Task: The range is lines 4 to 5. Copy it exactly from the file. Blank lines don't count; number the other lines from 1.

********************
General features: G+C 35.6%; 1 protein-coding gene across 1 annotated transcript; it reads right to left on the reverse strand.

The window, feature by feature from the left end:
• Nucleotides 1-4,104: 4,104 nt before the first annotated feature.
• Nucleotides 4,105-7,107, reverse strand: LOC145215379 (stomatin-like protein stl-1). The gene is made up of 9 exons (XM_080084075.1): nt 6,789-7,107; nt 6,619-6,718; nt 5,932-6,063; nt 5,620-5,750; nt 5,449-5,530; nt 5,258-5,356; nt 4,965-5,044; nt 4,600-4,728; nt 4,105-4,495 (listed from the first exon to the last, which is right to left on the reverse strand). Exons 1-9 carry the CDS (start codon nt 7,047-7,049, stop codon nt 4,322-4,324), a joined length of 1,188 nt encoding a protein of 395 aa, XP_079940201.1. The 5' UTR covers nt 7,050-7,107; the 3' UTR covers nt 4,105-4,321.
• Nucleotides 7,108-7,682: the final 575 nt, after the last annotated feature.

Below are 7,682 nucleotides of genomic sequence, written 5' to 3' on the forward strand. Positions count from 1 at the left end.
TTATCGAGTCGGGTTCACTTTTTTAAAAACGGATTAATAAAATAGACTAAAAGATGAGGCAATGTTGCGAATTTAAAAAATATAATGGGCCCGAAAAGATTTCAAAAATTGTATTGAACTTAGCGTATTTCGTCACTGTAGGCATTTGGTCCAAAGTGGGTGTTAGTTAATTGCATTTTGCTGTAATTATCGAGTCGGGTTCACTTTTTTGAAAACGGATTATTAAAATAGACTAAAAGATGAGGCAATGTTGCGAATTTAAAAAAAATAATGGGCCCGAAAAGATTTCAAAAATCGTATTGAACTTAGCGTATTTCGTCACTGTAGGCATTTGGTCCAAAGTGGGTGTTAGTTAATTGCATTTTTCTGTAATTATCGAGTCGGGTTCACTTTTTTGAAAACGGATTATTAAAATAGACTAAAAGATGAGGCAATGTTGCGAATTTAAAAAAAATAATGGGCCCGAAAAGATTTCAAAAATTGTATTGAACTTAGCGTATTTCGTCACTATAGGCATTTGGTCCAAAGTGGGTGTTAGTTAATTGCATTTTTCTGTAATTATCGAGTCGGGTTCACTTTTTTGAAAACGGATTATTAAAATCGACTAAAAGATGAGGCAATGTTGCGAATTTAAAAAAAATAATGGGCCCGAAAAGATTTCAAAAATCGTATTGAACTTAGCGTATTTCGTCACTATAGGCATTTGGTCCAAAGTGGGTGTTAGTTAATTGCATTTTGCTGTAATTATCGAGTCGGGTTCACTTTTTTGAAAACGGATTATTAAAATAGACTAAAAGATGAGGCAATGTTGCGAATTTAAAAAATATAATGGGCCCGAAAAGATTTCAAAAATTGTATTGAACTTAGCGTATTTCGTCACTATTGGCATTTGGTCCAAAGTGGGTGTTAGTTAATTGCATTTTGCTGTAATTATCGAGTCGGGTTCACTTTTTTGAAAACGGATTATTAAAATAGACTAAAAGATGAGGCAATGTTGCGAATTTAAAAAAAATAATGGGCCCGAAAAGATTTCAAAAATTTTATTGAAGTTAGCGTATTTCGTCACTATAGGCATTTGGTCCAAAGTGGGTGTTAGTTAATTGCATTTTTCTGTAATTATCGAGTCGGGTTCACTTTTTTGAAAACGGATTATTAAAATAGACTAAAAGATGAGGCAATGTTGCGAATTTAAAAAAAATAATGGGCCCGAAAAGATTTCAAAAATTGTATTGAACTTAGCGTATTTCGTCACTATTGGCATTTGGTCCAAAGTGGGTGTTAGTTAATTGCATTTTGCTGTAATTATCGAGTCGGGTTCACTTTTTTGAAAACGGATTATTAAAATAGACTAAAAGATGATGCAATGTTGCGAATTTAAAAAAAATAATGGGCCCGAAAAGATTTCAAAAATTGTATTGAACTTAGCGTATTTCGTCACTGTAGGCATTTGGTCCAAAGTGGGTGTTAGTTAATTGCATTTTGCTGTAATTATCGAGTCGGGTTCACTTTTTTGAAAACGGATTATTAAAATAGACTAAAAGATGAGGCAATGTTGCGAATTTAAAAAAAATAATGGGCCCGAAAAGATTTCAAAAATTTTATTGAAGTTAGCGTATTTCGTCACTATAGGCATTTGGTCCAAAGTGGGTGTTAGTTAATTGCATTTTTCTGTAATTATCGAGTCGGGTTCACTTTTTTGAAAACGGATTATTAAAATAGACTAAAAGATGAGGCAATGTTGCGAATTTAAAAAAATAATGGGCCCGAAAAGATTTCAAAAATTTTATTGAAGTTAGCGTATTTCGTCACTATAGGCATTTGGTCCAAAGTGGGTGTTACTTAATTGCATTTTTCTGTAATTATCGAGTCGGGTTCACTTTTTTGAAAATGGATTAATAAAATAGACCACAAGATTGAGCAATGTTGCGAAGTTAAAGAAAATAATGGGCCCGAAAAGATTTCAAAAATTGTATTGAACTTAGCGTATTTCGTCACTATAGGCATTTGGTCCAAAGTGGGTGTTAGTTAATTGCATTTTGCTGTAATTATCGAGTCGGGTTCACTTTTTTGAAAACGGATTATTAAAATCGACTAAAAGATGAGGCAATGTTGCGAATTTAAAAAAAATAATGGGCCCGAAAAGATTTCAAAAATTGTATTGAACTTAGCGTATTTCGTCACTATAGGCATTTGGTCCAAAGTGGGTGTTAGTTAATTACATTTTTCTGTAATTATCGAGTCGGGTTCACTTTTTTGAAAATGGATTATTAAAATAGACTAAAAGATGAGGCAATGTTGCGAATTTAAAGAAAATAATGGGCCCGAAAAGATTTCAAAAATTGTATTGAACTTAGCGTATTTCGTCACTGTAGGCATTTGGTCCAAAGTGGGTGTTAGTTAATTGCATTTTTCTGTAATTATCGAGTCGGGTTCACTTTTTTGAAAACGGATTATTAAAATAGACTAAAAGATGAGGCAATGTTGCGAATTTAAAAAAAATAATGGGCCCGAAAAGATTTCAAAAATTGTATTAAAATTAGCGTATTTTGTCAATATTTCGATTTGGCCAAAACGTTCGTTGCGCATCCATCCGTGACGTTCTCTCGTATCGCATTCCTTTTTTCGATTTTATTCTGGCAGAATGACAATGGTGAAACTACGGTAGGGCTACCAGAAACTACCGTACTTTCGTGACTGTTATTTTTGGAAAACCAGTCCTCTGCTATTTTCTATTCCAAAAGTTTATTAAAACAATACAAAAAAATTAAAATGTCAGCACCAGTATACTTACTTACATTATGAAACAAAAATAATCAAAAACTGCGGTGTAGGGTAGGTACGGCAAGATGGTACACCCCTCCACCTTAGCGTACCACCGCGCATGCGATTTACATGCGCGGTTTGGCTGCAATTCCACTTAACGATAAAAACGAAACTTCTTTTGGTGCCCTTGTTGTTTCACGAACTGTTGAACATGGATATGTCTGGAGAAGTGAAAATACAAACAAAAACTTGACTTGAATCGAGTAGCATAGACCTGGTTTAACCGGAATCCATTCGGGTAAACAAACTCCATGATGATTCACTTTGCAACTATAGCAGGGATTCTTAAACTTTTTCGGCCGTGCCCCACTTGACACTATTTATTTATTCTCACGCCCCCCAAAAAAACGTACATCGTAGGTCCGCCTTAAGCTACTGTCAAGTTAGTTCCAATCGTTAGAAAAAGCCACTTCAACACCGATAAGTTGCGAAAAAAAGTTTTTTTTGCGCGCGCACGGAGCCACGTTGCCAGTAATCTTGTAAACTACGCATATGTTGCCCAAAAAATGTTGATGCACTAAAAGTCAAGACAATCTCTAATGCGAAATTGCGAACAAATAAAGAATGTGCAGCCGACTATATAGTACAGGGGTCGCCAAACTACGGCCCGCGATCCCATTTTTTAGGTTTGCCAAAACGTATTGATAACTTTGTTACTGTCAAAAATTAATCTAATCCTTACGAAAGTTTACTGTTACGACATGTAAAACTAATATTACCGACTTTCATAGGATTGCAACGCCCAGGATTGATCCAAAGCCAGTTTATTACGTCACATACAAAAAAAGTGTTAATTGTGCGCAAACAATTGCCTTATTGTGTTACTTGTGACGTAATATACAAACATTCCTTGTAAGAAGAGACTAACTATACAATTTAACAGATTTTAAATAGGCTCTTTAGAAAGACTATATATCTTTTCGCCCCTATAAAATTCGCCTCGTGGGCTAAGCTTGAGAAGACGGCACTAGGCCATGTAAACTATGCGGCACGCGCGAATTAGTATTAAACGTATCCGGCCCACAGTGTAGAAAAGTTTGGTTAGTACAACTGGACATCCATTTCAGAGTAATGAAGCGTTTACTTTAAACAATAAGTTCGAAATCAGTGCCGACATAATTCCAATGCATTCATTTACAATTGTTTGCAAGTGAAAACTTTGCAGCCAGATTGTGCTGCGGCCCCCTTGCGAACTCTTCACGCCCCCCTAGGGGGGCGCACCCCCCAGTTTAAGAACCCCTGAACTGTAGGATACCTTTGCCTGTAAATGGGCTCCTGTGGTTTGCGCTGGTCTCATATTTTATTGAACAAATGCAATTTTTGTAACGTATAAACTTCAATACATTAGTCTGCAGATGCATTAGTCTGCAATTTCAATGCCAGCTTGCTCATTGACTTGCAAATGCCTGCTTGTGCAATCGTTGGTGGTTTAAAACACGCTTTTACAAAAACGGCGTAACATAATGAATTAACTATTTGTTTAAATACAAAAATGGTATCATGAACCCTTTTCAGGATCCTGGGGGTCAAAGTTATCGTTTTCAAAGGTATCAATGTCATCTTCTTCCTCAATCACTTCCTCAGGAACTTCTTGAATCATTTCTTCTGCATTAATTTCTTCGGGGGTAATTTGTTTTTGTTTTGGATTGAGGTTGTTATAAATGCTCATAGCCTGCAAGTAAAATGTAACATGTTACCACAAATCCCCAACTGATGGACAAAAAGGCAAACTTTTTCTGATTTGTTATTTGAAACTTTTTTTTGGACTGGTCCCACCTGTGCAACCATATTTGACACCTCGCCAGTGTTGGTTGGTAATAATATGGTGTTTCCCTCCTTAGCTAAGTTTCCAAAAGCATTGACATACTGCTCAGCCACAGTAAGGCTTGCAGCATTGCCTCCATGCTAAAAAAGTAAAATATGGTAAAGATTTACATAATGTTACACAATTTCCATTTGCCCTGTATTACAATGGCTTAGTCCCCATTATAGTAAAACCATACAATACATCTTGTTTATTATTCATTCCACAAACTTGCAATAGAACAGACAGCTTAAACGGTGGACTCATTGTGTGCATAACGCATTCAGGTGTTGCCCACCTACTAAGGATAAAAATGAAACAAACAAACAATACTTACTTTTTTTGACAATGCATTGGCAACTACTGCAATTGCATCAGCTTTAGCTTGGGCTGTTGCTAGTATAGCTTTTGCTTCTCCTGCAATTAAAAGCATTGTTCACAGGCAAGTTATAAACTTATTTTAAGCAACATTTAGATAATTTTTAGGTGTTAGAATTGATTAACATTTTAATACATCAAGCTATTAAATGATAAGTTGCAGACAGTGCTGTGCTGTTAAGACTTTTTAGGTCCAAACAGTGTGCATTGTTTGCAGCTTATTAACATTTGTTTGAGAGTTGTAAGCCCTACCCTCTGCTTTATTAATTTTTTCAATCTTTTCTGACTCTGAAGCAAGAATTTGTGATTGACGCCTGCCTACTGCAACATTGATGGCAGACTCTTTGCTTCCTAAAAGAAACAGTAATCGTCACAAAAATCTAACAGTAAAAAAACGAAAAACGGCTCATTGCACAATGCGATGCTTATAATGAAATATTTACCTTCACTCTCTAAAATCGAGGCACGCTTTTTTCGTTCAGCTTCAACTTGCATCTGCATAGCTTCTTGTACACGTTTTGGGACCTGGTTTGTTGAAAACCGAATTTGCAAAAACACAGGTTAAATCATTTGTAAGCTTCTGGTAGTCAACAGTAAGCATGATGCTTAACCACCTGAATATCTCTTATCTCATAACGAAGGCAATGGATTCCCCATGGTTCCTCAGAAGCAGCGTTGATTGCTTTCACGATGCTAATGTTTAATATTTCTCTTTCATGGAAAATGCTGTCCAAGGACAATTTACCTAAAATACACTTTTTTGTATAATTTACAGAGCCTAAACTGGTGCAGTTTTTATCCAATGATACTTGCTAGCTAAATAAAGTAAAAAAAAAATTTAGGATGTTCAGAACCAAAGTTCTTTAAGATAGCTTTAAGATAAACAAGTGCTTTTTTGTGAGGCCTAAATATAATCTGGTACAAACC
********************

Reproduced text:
• Nucleotides 4,105-7,107, reverse strand: LOC145215379 (stomatin-like protein stl-1). The gene is made up of 9 exons (XM_080084075.1): nt 6,789-7,107; nt 6,619-6,718; nt 5,932-6,063; nt 5,620-5,750; nt 5,449-5,530; nt 5,258-5,356; nt 4,965-5,044; nt 4,600-4,728; nt 4,105-4,495 (listed from the first exon to the last, which is right to left on the reverse strand). Exons 1-9 carry the CDS (start codon nt 7,047-7,049, stop codon nt 4,322-4,324), a joined length of 1,188 nt encoding a protein of 395 aa, XP_079940201.1. The 5' UTR covers nt 7,050-7,107; the 3' UTR covers nt 4,105-4,321.
• Nucleotides 7,108-7,682: the final 575 nt, after the last annotated feature.